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I screwed up my partitioning apparently trying to get LVM and RAID1 going. The machine is an Intel dual core dt with 2 GB of RAM and 2 SATA drives, one 250g and the other 500g.

  1. Have onboard gigabit ethernet that apparently uses same driver as Realtek 811c. I installed a pcie gigabit card also 811c. At several points the eth0 has accessed the internet fine, but the eth1 will not communicate.
  2. I saw a "fix" for this online which from root: rmmod r8169. This immediately killed the working onboard card.
  3. I tried to re-install 11.10 figuring that would re-install r8169. However I messed something up in my partitioning and can't get a clean boot now.
  4. So I think after 12 re-installs or so and 2 days. I can get through it right if I can start over with clean drives, but I can't figure out how to empty them out with soft raid and LVM partitions.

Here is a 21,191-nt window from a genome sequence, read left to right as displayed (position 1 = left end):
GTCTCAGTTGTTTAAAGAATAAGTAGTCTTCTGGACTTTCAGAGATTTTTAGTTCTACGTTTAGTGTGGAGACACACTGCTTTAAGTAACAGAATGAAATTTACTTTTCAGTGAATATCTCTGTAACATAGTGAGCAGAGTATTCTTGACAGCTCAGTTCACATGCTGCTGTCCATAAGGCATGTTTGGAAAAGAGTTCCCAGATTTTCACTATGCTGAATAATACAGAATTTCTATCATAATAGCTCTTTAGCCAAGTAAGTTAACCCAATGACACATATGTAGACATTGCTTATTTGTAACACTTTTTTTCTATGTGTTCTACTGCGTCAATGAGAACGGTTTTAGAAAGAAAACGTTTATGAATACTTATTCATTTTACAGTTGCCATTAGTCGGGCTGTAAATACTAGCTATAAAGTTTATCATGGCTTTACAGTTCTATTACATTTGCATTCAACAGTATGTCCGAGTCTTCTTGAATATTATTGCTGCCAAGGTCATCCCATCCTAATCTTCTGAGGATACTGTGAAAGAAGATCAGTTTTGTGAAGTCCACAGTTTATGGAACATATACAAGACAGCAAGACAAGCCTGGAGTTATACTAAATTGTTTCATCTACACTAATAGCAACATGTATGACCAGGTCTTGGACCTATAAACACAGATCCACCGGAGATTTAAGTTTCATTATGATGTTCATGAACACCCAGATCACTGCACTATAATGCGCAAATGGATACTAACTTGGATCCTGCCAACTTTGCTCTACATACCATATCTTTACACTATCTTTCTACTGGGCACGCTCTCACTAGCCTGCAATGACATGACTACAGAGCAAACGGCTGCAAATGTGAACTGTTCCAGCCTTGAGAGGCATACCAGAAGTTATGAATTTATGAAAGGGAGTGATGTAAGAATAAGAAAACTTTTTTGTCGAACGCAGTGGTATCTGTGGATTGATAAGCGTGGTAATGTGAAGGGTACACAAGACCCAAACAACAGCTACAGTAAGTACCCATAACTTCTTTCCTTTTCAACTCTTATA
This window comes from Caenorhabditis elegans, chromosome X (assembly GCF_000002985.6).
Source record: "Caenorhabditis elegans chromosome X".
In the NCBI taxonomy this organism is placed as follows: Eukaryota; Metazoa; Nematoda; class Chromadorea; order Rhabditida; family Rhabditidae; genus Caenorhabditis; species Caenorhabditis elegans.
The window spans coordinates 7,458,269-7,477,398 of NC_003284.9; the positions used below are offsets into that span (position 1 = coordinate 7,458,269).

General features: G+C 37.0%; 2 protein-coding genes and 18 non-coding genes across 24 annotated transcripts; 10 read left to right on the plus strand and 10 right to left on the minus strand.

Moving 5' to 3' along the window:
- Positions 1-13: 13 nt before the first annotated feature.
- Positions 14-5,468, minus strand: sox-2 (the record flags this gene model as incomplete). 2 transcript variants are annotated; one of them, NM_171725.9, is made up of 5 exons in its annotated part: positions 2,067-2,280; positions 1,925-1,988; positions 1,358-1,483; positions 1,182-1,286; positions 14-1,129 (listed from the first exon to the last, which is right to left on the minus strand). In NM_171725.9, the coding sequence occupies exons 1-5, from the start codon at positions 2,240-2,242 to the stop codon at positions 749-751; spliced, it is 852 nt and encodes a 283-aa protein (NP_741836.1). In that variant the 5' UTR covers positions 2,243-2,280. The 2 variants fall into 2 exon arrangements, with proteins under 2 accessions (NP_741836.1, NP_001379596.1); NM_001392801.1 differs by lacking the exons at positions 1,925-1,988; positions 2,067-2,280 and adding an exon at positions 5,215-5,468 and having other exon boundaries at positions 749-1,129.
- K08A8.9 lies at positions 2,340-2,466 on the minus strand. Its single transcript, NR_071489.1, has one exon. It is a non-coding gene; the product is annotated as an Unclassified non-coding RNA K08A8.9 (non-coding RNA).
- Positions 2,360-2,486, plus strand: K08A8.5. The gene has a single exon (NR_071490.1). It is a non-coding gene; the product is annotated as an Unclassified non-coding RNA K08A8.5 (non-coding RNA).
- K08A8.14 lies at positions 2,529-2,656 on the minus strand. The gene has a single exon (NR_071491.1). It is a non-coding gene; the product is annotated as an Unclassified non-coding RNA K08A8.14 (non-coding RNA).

Seems like I've had it going well and then trying to fix that one little problem, I go backwards.

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closed as too localized by qbi, Eric Carvalho, Uri Herrera, Seth, AgentCool Mar 3 '13 at 6:43

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1 Answer 1

If your question is just how to effectively wipe your disks, the answer is to create new partition tables on them. This will effectively prevent any other data from being recognized as constituting or being part of any partition.

One utility that will let you do this is fdisk. For example:

ek@Apok:~$ sudo fdisk /dev/sda

Command (m for help): m
Command action
   a   toggle a bootable flag
   b   edit bsd disklabel
   c   toggle the dos compatibility flag
   d   delete a partition
   l   list known partition types
   m   print this menu
   n   add a new partition
   o   create a new empty DOS partition table
   p   print the partition table
   q   quit without saving changes
   s   create a new empty Sun disklabel
   t   change a partition's system id
   u   change display/entry units
   v   verify the partition table
   w   write table to disk and exit
   x   extra functionality (experts only)

Command (m for help): o

Please note that if you want to do this to more than one disk (e.g., to everything that was originally in the LVM or RAID), and you want to use fdisk, you must run fdisk on each physical drive. (I ran it on /dev/sda in the example.)

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